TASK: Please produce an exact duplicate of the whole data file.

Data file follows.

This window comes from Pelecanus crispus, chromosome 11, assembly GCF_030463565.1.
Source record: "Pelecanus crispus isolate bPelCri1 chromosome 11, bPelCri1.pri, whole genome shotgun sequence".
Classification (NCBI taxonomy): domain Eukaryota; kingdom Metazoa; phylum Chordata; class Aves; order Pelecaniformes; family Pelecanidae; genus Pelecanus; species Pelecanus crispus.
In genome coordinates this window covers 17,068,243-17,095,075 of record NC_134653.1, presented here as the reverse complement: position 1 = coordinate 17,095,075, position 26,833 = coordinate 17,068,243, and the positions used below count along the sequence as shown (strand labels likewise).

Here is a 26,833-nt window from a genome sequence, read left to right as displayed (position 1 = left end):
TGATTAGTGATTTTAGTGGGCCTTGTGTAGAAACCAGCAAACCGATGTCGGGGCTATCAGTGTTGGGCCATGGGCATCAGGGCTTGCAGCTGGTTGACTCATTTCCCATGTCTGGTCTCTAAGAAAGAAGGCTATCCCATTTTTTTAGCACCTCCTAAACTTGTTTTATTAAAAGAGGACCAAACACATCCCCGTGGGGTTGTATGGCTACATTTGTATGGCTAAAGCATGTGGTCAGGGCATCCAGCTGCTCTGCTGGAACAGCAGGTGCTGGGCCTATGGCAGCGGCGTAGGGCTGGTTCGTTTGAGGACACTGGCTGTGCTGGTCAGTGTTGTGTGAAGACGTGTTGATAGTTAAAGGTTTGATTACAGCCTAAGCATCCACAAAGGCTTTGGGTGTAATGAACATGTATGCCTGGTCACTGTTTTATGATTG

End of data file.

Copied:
This window comes from Pelecanus crispus, chromosome 11, assembly GCF_030463565.1.
Source record: "Pelecanus crispus isolate bPelCri1 chromosome 11, bPelCri1.pri, whole genome shotgun sequence".
Classification (NCBI taxonomy): domain Eukaryota; kingdom Metazoa; phylum Chordata; class Aves; order Pelecaniformes; family Pelecanidae; genus Pelecanus; species Pelecanus crispus.
In genome coordinates this window covers 17,068,243-17,095,075 of record NC_134653.1, presented here as the reverse complement: position 1 = coordinate 17,095,075, position 26,833 = coordinate 17,068,243, and the positions used below count along the sequence as shown (strand labels likewise).

Here is a 26,833-nt window from a genome sequence, read left to right as displayed (position 1 = left end):
TGATTAGTGATTTTAGTGGGCCTTGTGTAGAAACCAGCAAACCGATGTCGGGGCTATCAGTGTTGGGCCATGGGCATCAGGGCTTGCAGCTGGTTGACTCATTTCCCATGTCTGGTCTCTAAGAAAGAAGGCTATCCCATTTTTTTAGCACCTCCTAAACTTGTTTTATTAAAAGAGGACCAAACACATCCCCGTGGGGTTGTATGGCTACATTTGTATGGCTAAAGCATGTGGTCAGGGCATCCAGCTGCTCTGCTGGAACAGCAGGTGCTGGGCCTATGGCAGCGGCGTAGGGCTGGTTCGTTTGAGGACACTGGCTGTGCTGGTCAGTGTTGTGTGAAGACGTGTTGATAGTTAAAGGTTTGATTACAGCCTAAGCATCCACAAAGGCTTTGGGTGTAATGAACATGTATGCCTGGTCACTGTTTTATGATTG